Lab D has come and gone. It's hard to believe how fast this semester has gone by. From when we walked in and were ambushed with teaching on the first day, to now when we all know each other and teaching the class is a lot less nerve racking then it was in the beginning. It seems so surreal that all of us have come such a long way from that first awkward four minute to lesson, to be able to teach, at least in my case, for half an hour without being nervous or without over thinking the process. As I watch my lab d video, I find it easier to reflect on not only the video but the semester as a whole.
The one thing I was nervous about when heading into Lab D was how long I would be teaching for. I had never even taught close to 30 minutes by myself but yet here I was about to voluntarily do it for the first time. I was most nervous about being able to keep everyone moving for long periods of time, but after reviewing my video and doing my time coding sheet, I was actually pleasantly surprised at myself since most of my lesson was the students doing some sort of activity. I didn't even have any wait time since when I went to go get equipment, instead of letting them hang on to the wall, I made them tread water until I got back. I also liked that through out the lesson, I felt relaxed and was having fun, and by watching my video, I think that you can tell. I was connecting with the students on a more personal level instead of having the typical teacher-student wall up.
One thing I wish I more was incorporate more of my lesson of biofeedback, breath control, and heart rate. I wanted to do it in a way that was not overly obvious, so that it flowed with my lesson more but looking at my video I believe that I did not touch on it as thoroughly as I should have.Also, looking back I wish I had demonstrated what I wanted the students to do so that they understood it more thoroughly. I learned that is hard to convey what you want them to do from the side of the pool. For them to have a full and complete understanding, you have to actually get in the pool with them and swim. For example, I should could have shown them the kicks from different angles. I could have sat on the ladder and showed them with me sitting forward on it, with me holding on the handles and kicking my legs behind me. I also could have had them get out of the pool and stand on the side while I get in the pool and show them exactly how I want them to perform the skill. Knowing this knowledge now, when I eventually do have to teach a swim class, I will not be the teacher that sits on the side and just talks at her class. I will get in the pool and swim with them, since teachers are able to have fun too, right? Another thing that I know I need to work on is my check for understands. I always do them at the end when it is just a closing statement, not really a CFU. I need to work them more into my lesson, whether or be verbally or written, to make sure my students a 100% know what exactly it is that I want from the,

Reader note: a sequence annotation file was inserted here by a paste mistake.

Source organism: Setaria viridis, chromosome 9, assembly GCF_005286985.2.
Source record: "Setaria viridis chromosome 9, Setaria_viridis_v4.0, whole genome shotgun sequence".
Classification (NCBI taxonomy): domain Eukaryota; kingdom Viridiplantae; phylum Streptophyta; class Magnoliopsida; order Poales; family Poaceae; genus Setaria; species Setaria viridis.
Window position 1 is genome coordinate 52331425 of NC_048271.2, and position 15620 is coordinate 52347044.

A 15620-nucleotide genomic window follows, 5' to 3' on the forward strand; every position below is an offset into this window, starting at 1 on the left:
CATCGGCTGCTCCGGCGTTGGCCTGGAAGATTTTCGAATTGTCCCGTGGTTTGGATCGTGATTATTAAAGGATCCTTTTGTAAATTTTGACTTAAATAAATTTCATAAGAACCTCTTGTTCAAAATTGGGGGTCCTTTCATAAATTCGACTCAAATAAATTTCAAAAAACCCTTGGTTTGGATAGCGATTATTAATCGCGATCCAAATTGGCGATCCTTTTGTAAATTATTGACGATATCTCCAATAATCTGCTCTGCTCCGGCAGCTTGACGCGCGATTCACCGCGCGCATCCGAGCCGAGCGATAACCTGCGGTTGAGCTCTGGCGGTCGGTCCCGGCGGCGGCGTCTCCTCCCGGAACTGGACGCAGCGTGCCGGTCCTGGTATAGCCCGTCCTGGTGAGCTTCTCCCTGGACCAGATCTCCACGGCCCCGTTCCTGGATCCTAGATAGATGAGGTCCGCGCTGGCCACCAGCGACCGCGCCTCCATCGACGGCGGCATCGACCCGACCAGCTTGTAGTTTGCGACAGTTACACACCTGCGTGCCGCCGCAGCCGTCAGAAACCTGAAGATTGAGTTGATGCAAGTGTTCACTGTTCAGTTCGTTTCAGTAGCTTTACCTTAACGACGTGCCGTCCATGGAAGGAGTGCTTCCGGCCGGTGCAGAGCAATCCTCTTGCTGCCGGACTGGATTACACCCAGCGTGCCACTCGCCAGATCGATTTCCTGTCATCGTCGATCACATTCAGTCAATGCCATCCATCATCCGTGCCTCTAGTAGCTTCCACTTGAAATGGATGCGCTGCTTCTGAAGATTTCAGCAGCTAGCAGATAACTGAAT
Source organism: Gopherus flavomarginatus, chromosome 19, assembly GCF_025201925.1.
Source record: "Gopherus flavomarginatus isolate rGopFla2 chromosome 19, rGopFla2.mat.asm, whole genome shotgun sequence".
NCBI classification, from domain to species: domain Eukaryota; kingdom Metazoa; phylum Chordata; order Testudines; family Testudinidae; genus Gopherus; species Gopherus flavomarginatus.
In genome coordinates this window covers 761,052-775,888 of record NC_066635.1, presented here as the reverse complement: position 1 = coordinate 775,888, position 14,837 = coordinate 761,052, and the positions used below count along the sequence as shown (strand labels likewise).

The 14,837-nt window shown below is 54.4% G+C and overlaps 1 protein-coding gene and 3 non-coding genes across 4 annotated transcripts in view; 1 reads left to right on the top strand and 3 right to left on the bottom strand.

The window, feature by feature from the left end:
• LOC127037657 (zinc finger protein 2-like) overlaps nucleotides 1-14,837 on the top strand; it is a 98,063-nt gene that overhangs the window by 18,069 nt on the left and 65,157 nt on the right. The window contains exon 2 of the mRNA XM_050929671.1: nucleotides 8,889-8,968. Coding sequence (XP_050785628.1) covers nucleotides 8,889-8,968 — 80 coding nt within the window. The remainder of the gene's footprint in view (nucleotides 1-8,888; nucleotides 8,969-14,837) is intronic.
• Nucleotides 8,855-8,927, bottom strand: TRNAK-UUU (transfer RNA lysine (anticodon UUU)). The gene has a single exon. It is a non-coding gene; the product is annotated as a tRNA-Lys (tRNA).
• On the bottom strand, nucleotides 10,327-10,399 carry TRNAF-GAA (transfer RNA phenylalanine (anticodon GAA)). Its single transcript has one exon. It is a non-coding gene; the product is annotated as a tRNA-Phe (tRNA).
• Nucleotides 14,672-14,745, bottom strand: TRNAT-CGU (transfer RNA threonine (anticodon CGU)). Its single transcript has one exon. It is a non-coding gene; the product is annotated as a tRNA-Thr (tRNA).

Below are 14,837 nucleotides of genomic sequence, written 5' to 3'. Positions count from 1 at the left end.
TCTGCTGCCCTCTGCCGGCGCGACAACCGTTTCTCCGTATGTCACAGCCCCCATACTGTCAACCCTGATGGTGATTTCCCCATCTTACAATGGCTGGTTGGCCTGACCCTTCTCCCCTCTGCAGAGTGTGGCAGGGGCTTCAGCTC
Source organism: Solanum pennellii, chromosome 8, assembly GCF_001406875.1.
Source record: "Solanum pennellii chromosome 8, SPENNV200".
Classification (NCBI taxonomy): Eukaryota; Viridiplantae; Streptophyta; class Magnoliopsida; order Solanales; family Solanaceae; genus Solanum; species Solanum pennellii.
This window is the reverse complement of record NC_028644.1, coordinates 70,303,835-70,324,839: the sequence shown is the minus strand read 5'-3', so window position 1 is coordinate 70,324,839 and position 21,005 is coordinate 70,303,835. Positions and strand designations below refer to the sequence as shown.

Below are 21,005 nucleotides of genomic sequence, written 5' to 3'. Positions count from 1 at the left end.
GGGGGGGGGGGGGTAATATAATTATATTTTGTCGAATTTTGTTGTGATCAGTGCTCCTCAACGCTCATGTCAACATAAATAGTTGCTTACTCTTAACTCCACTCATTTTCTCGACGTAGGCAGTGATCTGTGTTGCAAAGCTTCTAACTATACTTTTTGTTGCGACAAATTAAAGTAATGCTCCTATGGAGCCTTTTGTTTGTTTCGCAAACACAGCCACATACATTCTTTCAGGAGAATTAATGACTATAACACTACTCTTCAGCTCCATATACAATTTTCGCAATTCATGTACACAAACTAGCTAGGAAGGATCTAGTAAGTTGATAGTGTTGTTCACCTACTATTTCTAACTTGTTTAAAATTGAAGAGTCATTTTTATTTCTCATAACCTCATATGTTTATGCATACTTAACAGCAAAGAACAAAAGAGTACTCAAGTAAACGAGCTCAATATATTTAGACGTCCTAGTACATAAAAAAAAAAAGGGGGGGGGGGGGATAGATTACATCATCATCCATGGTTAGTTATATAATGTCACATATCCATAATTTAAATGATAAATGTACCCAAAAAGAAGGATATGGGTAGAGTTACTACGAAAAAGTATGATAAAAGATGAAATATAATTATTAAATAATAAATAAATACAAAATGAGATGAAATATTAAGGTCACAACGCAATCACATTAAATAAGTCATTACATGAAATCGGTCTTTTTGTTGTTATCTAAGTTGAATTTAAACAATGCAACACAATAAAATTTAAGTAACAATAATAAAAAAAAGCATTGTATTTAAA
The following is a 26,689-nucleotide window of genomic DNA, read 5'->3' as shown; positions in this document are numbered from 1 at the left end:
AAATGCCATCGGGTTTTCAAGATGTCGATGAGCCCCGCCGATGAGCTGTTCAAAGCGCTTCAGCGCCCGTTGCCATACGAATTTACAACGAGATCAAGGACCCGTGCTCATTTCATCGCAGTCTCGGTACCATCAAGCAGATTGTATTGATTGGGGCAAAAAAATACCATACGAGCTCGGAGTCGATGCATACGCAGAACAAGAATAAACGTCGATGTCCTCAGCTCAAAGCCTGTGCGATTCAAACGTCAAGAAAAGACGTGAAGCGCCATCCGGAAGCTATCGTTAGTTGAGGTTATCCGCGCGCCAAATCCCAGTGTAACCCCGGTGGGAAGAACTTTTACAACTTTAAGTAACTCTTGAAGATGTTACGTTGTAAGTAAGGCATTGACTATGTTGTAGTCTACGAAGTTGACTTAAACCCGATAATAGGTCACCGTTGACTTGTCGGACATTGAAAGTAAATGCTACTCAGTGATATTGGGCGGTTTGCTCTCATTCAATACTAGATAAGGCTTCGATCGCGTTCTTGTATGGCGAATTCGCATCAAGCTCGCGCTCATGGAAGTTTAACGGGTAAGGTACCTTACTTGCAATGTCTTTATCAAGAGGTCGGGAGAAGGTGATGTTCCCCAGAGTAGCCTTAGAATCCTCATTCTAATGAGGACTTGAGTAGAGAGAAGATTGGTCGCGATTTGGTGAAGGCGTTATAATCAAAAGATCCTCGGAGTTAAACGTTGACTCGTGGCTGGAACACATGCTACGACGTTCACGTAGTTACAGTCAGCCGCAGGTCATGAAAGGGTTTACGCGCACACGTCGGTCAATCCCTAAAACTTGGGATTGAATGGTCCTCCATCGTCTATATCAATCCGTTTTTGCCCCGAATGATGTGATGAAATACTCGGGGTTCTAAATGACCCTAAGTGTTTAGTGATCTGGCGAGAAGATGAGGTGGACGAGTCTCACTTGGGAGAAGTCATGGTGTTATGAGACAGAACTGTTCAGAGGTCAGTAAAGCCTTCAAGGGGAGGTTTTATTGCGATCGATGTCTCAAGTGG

opening. Looking back on other lessons, my weak part was always my introduction, even though that should be the easiest. I think it is because I get nervous and I over think it, but this time I did not let myself start over thinking what I was going to say and I definitely think it showed. I also liked that I was strong when I read my rules. In a pool setting especially, you have to get real detailed with yours rules because not only can something extremely bad happen such as someone starts to drown, but students can, and will, find new ways to misbehave in a pool setting, so I had to be firm on what I wanted from them so the students would not injure themselves, or someone else.
Over all, this semester has made me learn a lot about myself as a teacher candidate. It's easy to say oh yeah I want to be a physical education teacher and I am going to do this, but to actually do it is a complete different story. One of my professors definitely hit home when he said that in our profession, you are constantly going to be working with people, and things are going to go wrong. It is how you handle things that go wrong that makes you a great teacher, not how you handle things when everything is perfect. I feel that this semester showed us that, because all of us, including myself, went from not knowing how to handle student's misbehaving, to be able to correct the behavior and move on and taking this class helped out a lot. When it is all said and done, I think I took a huge step in towards being a successful p.e. teacher and to affecting lives around me.